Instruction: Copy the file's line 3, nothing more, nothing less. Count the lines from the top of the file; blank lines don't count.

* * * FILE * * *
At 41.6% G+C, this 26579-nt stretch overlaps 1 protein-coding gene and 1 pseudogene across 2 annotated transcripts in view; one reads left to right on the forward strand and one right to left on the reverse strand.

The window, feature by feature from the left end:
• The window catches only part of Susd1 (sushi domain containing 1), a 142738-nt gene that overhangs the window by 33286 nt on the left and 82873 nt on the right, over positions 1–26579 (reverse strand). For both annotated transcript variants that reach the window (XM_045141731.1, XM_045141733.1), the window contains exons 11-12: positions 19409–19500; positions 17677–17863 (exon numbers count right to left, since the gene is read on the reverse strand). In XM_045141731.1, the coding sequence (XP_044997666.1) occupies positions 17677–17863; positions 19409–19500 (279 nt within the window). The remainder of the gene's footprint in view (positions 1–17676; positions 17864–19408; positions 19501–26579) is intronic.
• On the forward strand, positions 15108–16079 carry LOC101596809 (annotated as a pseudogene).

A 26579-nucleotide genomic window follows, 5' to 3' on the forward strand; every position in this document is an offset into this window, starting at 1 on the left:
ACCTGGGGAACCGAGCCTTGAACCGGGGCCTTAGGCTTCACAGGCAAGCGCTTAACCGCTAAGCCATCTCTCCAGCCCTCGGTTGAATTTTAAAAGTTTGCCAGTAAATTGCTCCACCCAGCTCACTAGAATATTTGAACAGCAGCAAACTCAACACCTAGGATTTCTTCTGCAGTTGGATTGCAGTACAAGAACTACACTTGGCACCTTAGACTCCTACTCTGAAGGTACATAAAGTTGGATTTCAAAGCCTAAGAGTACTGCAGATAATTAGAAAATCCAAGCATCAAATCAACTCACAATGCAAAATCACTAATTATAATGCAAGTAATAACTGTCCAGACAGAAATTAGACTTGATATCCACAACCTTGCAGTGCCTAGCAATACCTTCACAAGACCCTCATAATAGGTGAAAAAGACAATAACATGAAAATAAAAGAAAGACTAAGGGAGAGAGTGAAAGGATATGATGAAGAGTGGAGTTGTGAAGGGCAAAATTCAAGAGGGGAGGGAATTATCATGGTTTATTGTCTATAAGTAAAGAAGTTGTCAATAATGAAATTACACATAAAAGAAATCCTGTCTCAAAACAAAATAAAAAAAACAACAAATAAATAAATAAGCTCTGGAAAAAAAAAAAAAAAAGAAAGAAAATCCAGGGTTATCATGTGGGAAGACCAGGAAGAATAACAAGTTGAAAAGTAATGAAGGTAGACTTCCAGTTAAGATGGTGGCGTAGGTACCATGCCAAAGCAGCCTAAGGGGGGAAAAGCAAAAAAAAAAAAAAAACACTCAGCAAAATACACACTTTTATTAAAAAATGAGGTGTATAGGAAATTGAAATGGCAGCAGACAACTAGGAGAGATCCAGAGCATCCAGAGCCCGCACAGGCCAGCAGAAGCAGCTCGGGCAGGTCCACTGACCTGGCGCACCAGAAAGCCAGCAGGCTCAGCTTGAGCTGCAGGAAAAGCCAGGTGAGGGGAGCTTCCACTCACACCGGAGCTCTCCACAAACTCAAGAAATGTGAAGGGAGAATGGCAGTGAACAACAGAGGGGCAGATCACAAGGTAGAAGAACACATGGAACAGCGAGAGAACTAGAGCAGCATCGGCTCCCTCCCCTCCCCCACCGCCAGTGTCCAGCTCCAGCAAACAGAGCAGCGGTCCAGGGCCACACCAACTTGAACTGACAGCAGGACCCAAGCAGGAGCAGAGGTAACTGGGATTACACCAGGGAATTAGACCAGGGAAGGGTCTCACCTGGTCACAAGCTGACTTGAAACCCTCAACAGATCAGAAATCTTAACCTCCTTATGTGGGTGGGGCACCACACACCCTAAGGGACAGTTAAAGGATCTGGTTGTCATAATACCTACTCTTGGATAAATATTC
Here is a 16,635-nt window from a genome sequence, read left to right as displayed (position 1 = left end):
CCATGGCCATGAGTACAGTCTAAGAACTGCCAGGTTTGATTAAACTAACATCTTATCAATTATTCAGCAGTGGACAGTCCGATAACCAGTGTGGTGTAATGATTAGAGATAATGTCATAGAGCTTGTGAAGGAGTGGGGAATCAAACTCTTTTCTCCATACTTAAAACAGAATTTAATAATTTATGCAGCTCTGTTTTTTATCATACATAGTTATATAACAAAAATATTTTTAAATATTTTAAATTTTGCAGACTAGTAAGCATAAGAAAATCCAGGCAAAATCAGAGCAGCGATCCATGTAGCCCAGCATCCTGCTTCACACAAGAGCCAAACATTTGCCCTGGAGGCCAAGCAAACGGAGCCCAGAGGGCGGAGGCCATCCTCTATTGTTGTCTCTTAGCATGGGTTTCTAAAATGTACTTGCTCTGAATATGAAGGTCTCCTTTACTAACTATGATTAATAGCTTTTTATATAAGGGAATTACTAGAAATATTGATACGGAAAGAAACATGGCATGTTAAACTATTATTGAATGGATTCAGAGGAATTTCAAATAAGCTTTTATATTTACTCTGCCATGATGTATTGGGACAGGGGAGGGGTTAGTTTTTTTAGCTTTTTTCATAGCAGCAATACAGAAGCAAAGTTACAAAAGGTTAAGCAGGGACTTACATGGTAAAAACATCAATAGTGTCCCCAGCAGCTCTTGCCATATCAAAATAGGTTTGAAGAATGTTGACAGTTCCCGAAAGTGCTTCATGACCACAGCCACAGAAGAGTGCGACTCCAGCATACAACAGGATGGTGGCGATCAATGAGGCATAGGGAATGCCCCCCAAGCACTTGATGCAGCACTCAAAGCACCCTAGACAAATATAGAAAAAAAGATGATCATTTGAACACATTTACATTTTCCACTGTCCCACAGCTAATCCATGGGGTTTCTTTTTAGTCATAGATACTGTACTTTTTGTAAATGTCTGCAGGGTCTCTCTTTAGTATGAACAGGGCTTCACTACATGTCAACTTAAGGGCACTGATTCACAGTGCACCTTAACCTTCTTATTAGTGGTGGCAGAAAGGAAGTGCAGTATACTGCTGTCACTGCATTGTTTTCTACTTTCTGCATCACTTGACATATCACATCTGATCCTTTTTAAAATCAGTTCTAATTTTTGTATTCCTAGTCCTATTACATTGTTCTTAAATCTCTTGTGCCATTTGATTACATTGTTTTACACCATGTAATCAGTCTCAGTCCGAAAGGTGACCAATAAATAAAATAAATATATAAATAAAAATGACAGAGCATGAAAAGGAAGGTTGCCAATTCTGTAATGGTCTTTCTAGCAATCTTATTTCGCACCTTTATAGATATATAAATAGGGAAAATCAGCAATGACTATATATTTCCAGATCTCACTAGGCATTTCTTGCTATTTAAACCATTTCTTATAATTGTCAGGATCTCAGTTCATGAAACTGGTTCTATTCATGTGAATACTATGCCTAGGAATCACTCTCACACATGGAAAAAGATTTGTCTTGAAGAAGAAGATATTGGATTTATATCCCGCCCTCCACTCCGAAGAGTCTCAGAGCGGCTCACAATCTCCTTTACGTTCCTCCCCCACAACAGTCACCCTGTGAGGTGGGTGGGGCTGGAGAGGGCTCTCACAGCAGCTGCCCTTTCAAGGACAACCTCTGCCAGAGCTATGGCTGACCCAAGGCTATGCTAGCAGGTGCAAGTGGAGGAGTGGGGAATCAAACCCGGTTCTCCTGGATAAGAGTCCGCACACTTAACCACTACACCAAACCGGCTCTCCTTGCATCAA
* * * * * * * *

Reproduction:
• The window catches only part of Susd1 (sushi domain containing 1), a 142738-nt gene that overhangs the window by 33286 nt on the left and 82873 nt on the right, over positions 1–26579 (reverse strand). For both annotated transcript variants that reach the window (XM_045141731.1, XM_045141733.1), the window contains exons 11-12: positions 19409–19500; positions 17677–17863 (exon numbers count right to left, since the gene is read on the reverse strand). In XM_045141731.1, the coding sequence (XP_044997666.1) occupies positions 17677–17863; positions 19409–19500 (279 nt within the window). The remainder of the gene's footprint in view (positions 1–17676; positions 17864–19408; positions 19501–26579) is intronic.